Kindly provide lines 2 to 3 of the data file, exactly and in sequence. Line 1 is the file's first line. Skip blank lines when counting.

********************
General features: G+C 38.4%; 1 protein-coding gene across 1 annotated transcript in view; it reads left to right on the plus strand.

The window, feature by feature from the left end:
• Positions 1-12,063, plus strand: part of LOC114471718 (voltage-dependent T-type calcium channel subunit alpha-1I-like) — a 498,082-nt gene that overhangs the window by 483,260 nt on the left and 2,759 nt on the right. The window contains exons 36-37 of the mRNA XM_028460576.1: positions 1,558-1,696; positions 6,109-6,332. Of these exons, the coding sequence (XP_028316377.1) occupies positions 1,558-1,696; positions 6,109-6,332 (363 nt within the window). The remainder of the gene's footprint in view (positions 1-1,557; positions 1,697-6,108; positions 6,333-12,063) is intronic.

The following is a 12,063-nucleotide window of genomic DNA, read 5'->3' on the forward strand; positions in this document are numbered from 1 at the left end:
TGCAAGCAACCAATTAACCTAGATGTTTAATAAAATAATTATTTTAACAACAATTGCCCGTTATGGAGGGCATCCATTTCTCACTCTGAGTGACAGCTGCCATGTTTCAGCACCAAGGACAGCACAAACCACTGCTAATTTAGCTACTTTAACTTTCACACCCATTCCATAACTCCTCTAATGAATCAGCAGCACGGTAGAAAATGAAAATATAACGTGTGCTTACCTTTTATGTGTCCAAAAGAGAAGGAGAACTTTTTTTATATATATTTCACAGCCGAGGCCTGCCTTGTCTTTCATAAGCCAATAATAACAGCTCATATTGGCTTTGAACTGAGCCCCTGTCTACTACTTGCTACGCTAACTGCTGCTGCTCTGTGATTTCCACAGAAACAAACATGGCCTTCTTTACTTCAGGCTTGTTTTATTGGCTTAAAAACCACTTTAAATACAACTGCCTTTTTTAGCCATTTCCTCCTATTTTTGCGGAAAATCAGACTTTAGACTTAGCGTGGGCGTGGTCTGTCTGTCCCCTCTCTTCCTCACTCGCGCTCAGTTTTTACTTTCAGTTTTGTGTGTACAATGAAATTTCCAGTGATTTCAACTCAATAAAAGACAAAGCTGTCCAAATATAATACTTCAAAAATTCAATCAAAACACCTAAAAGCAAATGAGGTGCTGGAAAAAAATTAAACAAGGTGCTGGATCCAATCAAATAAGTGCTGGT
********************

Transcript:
The window, feature by feature from the left end:
• Positions 1-12,063, plus strand: part of LOC114471718 (voltage-dependent T-type calcium channel subunit alpha-1I-like) — a 498,082-nt gene that overhangs the window by 483,260 nt on the left and 2,759 nt on the right. The window contains exons 36-37 of the mRNA XM_028460576.1: positions 1,558-1,696; positions 6,109-6,332. Of these exons, the coding sequence (XP_028316377.1) occupies positions 1,558-1,696; positions 6,109-6,332 (363 nt within the window). The remainder of the gene's footprint in view (positions 1-1,557; positions 1,697-6,108; positions 6,333-12,063) is intronic.